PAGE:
Recently a large body of researchers, renewable energy professionals, and grid experts appealed to Energy Secretary Rick Perry in an attempt to convince him that renewable energy sources are not a threat to the reliability of the grid.
Secretary Perry ordered a 60-day long study to determine the impact of solar and wind technologies upon fossil baseload power plants, fearing that renewable energy sources might undermine the grid’s reliability.
The group who approached Perry was armed with a large amount of research, and real-world experience which shows that the various renewables do not compromise grid integrity. Amongst of those who made their opinions known were David Olsen of the California Independent System Operator Board of Governors and David Hochschild of the California Energy Commission.
The two energy experts recently wrote an op-ed in the San Francisco Chronicle, which referred to DOE worries about grid reliability as “nonsense”.
“In California, which has installed more clean energy than any other state, there have been no threats to the reliability of the electric grid caused by renewables. Instead, the three biggest threats to our grid over the last 20 years came from market manipulation (Enron et al., during the 2001 energy crisis), a nuclear plant failure (San Onofre, 2012), and the largest natural gas leak in history (Aliso Canyon gas storage facility, 2015),” wrote Olsen and Hochschild. “Rather than create these emergencies, renewable energy was part of the solution and continued to operate reliably and prevented these events from becoming worse”.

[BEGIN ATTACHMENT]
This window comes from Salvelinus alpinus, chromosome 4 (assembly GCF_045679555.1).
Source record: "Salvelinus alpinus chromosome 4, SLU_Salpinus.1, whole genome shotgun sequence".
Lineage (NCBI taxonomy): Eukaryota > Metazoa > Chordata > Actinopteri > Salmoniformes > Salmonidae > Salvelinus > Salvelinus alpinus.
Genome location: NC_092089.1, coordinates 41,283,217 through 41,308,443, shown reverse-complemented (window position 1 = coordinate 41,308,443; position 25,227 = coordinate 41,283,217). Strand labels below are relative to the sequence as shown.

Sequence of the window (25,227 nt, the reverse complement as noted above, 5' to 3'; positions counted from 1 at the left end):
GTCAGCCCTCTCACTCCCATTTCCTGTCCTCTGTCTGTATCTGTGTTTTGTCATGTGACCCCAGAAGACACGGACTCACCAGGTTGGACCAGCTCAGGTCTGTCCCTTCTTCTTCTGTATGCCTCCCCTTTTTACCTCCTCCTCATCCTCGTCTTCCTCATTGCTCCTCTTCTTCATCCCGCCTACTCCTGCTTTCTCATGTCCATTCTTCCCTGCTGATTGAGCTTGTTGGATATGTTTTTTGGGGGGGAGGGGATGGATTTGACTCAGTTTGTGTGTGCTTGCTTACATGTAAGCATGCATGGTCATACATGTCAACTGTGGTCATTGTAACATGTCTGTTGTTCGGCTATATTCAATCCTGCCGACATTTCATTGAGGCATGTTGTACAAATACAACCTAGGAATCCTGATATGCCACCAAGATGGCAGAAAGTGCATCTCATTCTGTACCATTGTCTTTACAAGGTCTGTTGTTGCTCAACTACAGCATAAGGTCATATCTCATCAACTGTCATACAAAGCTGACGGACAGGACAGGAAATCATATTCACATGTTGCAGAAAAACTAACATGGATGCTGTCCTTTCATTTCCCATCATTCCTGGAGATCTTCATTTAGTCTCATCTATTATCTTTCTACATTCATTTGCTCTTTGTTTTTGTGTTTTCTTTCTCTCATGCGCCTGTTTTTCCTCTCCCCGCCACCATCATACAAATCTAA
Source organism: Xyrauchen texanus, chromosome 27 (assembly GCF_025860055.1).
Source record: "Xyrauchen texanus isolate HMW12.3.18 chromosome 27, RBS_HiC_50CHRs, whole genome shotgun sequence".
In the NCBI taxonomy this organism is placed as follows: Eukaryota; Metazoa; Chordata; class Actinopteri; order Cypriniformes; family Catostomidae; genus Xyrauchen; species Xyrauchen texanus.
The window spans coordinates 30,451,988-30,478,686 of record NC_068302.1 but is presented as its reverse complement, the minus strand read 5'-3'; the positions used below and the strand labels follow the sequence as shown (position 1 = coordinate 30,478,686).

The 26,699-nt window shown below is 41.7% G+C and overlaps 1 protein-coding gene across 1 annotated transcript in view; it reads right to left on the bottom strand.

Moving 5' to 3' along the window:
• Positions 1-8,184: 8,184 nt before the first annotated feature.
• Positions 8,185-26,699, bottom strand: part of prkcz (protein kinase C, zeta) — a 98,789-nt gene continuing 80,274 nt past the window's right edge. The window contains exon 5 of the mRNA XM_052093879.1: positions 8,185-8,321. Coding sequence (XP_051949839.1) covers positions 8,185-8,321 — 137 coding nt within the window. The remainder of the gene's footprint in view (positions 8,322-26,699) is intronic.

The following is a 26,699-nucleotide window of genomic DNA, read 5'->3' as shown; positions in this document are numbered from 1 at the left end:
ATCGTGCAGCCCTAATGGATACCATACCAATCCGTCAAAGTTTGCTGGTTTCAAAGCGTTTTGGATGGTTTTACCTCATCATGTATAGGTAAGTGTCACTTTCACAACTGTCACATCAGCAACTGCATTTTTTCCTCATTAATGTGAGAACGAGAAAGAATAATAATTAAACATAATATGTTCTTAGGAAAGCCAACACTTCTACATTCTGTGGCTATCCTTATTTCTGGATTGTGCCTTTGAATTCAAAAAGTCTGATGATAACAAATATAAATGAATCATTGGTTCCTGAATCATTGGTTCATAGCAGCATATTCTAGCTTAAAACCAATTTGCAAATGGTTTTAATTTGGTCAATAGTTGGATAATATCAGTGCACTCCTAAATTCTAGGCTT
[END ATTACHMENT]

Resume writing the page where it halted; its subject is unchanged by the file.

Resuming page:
The duo also examined the reliability of renewable energy sources in other countries since, such as Denmark and Germany. Those two countries have some the highest levels of non-Hydro renewables in the world, and yet they have 10 times fewer minutes of outages than the United States each year.
Dan Shugar, CEO of NEXTracker, is responsible for the above graph and says that the facts do not support renewable energies being unreliable.
“We analyzed how the grid reliability, as measured by ‘customer outage minutes per year’ of countries with the highest renewable penetration (Denmark, Germany) compare with the USA,” wrote Shugar. “The result? Germany and Denmark have two to four times the renewables of the USA, but have much more reliable power — in fact, only 10% of the outages that U.S. customers do.”
There could be other reasons that Europe has a better outage record, such as a lack of spending on transmission and distribution infrastructure in the United States. However, at the very least the does not support the claim that renewable energy technologies alone make the grid less reliable.
The study from the DOE will release later this week and is likely to be heavily scrutinized from all sides.